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Julie Grignon (abt. 1822)

Julie Grignon aka Antaya
Born about [location unknown]
Ancestors ancestors
[spouse(s) unknown]
[children unknown]
Died [date unknown] [location unknown]
Profile last modified | Created 22 Sep 2019
This page has been accessed 105 times.


Julie was born about 1822. She is the daughter of Augustin Grignon and Therese Decora.


"The mother of Julia Grignon (Man-ne-te-se) is the full sister of the Décarra Chiefs, the principal most influential Chiefs of the Tribe. ... Madame Lequyér (or Man-nau-te-see) has always lived in the midst of the Winnebagoes, & the latter part of her life in Prairie du Chien, where she still resides. Her daughter Julia (the present applicant) was born several years after the death of Lequyér, to Augustin Grignon of green bay. Julia has generally lived with her mother as her friend & companion, & they have continued to extend kindness and hospitality to the Indians to the fullest extent or beyond their ability. Julia had been married, but was early left a widow early separated from her husband, an habitual drunkard—She has a house in Prairie du Chien, in which she & her mother resided until recently—it is known to the citizens of Prairie du Chien as the resting place of the Winnebagoes when in the Village, in consequence of the large family connection of Man-nau-te-see, & the continued kindness of her & her daughter. It is known to the undersigned that Julia Grignon has given her last loaf of bread to hungry Indians & on some occasions sold her own clothes to relieve their distress. The mother and daughter, no longer able to bear this state of things, are now living with the brother of the former, awaiting the decision of the present Commissioner, whose award may again establish them at home." (Waggoner, 32a)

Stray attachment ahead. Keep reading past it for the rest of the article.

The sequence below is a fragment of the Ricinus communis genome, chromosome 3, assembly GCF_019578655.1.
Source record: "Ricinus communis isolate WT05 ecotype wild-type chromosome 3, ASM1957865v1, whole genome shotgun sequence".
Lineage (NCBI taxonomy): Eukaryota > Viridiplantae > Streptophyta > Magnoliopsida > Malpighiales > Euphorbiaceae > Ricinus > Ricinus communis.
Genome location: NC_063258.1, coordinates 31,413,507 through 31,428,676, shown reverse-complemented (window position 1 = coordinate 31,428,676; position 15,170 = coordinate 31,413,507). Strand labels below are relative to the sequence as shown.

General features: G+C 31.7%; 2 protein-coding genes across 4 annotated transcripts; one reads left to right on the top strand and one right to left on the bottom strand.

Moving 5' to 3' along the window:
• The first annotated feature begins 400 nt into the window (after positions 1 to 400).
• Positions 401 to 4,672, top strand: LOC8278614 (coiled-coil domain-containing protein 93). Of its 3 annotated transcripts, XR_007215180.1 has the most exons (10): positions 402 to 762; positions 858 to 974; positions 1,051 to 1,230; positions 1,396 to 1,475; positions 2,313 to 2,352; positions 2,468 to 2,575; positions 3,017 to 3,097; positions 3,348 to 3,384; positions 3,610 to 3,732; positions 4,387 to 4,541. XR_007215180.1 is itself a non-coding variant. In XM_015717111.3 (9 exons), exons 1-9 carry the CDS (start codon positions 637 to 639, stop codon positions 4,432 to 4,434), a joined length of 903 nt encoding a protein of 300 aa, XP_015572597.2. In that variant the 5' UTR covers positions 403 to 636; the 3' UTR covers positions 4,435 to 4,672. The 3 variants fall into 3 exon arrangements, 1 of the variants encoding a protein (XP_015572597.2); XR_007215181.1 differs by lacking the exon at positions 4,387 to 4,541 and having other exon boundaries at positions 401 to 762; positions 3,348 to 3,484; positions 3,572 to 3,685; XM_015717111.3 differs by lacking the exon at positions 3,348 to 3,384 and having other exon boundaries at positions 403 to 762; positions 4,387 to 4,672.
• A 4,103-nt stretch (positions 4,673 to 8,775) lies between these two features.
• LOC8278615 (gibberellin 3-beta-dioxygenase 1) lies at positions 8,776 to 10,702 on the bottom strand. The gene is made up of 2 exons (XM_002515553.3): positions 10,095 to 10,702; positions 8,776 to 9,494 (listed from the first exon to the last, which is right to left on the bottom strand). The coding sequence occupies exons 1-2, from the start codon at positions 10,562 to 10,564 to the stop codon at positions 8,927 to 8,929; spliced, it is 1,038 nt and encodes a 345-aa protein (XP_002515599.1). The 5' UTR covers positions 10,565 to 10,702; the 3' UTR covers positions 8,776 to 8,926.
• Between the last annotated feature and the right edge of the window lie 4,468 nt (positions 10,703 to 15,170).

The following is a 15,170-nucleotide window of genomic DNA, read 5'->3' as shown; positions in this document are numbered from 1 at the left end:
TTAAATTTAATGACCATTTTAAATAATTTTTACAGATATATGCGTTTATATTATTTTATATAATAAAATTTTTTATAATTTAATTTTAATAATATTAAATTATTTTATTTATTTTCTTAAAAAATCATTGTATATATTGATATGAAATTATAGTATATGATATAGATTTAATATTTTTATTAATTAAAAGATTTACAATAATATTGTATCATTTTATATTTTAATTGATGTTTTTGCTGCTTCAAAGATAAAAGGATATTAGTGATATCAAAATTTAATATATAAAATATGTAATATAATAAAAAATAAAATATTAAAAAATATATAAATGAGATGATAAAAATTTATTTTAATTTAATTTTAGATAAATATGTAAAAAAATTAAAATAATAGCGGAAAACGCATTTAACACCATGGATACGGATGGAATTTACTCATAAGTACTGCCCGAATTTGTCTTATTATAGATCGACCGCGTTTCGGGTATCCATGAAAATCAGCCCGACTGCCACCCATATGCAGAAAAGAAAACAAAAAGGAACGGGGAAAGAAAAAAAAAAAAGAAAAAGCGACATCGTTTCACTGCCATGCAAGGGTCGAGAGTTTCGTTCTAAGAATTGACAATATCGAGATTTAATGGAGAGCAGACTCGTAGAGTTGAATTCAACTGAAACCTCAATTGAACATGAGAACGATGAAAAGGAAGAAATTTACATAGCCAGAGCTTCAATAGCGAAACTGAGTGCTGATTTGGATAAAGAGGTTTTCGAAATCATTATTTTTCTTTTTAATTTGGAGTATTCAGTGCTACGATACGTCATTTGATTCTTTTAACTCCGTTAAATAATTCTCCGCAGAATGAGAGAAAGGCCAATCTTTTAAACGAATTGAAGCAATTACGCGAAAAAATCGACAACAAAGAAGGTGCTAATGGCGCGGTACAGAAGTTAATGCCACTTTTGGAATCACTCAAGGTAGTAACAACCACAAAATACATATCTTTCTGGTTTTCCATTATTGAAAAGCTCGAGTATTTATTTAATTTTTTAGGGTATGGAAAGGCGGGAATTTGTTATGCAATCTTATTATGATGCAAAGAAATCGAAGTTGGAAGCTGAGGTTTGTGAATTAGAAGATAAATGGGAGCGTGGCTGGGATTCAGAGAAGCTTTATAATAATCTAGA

“… deponent Louisignon knows that they were married by Charles Rayon about the Year seventeen hundred & ninety seven. … deponents have known said Children since their birth, and always knew them as, and believed them to be the Children of said Ecuyer and Man, na, tee, see, which said children are as follow:

Therese, now the wife of Francis Roy
Benjamin, married to Elizabeth a Menominee Woman
Jacques, married to Margaret Brunet
Simeon married to Margaret Grignon
Felice, now the Wife dead
Juliette [probably refers to Man-na-tee-see’s daughter, Julia Grignon]”

(Waggoner, 66b)


She resided with her mother in Prairie du Chien, Wisconsin, until around 1837. (Waggoner, 32)


  • Linda M. Waggoner (ed.), “Neither White Men Nor Indians: Affidavits from the Winnebago Mixed-blood Claim Commissions, Prairie Du Chien, Wisconsin, 1838-1839” (Roseville, Minnesota: Park Genealogical Books, 2002). Extracted from Territorial Papers of the United States, Wisconsin, 1836-1848. M236. “Special Files of the Office of Indian Affairs,” 1836- 46. “Special File 161” (Roll 41). “Special File 190” (Roll 42). National Archives, Washington D.C., Documents on Microfilm, Records of the Bureau of Indian Affairs (Record Group 75).
  • Charles J. Kappler, Indian Affairs: Laws and Treaties, Vol. 2, Treaties (Washington : Government Printing Office, 1904) 2:301.

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